I love movies, but I'm at a point in my life where I'm only really interested in watching movies under ideal circumstances. I had a period last year where my projection setup was temporarily out of service; I didn't watch movies on my TV, I just watched TV on TV and waited for the projection setup to be back in order. My work schedule also changed dramatically, and my wife's also changed, and the end result of this is that I have significantly less time to watch movies on my own at home. A couple years ago, I probably had time to watch 5-10 movies on my own each week. Now, I'm lucky if I can get one or two on my own each week. Ultimately, getting to spend more time with my wife is the better outcome here. I'm not complaining. But now every time I wind up with a movie that's just going to be for me to watch alone, I have no idea when I'm going to be able to get to it.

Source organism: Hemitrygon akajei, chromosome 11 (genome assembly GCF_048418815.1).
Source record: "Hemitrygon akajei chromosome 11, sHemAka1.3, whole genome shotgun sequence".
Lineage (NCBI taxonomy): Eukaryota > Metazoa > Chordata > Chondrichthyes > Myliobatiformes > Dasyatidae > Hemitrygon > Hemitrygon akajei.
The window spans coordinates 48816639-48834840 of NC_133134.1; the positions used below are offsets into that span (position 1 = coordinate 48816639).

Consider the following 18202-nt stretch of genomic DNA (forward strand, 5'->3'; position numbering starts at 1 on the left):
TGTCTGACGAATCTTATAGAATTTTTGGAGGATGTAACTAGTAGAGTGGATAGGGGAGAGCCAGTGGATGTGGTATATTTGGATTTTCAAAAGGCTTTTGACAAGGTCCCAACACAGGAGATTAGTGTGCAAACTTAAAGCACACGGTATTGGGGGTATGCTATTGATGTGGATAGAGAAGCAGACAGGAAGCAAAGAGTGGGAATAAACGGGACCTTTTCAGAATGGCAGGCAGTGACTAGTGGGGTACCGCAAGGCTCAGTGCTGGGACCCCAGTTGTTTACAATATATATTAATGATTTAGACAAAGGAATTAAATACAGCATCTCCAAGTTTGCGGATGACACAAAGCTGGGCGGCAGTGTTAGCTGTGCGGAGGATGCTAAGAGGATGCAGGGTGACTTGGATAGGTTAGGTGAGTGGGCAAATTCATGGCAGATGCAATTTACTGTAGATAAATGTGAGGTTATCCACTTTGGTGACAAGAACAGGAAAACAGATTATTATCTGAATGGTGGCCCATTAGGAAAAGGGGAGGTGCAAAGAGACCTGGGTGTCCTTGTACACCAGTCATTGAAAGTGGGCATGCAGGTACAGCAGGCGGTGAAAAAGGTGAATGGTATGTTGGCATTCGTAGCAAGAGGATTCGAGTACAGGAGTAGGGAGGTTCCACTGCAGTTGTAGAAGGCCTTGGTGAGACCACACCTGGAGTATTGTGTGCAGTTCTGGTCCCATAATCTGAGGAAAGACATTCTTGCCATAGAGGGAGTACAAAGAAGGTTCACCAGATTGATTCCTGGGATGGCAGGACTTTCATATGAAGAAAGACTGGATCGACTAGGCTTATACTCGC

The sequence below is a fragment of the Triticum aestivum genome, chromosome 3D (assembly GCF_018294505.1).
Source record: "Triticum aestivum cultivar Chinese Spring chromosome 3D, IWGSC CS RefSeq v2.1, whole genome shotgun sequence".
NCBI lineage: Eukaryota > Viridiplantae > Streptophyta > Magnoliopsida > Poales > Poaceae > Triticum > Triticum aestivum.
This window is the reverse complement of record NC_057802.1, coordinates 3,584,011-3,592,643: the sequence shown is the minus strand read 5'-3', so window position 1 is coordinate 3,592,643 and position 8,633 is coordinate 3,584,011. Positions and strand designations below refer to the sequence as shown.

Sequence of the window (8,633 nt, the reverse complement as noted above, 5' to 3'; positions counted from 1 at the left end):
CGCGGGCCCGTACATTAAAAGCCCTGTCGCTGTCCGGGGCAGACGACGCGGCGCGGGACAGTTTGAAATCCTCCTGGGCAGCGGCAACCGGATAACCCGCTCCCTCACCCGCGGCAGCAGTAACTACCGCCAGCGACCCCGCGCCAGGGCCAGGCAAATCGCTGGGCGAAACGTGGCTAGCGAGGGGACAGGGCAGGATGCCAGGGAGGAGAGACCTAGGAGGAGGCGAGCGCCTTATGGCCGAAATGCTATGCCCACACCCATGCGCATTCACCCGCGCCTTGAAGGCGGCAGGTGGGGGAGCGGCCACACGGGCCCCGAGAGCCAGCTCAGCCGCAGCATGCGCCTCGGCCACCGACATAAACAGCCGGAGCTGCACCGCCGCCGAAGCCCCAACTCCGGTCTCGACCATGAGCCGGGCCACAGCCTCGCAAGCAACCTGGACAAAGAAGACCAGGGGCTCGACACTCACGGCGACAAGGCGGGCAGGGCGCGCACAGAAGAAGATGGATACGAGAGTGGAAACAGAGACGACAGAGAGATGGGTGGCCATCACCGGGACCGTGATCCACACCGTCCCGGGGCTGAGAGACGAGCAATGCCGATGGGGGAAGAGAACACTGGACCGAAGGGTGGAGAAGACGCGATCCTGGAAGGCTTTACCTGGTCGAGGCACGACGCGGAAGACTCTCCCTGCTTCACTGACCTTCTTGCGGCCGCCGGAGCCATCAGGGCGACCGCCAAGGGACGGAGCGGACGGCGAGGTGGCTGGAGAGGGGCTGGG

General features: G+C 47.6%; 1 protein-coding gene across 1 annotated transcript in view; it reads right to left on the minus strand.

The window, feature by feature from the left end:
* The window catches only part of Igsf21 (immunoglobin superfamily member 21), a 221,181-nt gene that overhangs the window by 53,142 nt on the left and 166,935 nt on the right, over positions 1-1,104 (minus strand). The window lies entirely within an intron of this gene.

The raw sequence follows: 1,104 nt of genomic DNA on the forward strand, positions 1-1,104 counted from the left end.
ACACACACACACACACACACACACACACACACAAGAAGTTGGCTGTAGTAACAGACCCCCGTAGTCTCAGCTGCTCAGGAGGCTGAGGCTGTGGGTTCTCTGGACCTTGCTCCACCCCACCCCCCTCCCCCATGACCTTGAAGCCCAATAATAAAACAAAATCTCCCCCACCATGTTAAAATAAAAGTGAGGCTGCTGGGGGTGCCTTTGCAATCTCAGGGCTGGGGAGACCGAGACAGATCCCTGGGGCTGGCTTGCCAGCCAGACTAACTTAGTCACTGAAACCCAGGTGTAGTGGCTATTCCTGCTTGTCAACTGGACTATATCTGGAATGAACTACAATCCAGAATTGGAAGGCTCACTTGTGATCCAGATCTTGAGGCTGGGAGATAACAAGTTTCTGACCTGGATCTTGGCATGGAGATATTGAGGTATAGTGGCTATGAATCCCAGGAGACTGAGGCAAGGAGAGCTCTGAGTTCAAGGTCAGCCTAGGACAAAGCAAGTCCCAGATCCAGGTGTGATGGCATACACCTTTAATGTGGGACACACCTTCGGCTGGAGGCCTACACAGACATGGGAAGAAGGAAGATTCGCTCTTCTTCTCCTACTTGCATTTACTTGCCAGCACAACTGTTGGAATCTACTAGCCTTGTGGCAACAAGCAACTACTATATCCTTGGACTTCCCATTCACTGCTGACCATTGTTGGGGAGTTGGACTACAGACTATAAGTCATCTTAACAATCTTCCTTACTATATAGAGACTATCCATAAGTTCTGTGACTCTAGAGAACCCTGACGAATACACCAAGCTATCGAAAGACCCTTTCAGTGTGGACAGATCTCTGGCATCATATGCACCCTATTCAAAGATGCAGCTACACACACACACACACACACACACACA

DaveF

    The podcast discussed briefly the issue of not being able to bequeath digital media to your heirs. Philosophically, i've long agreed this is a real problem that is yet to be sorted.

    But practically, I think it's an egocentric red herring.

    No one wants your stupid discs.

    I think in general this is very, very true. There are exceptions, there are certain things that certain people might want, but on the whole… discs or movie codes have less value than a new car does after being taken off the lot, or a new iPhone taken out of the box. I think what we enthusiasts forget is that most people simply aren't enthusiasts. Most people aren't interested in making lifetime commitments to movies they enjoy. When they have free time, they simply want to watch something, and if their first choice isn't available, they'll move on to something else. This is why I think it's kinda funny when people object to Netflix original content not being released to disc, and saying that Netflix is missing out on huge untold profits by refusing to do so. But I don't think that's true. The Netflix model is the way of the future because it caters to the way most people choose to enjoy media: by clicking on something from a pile of what's immediately in front of their face.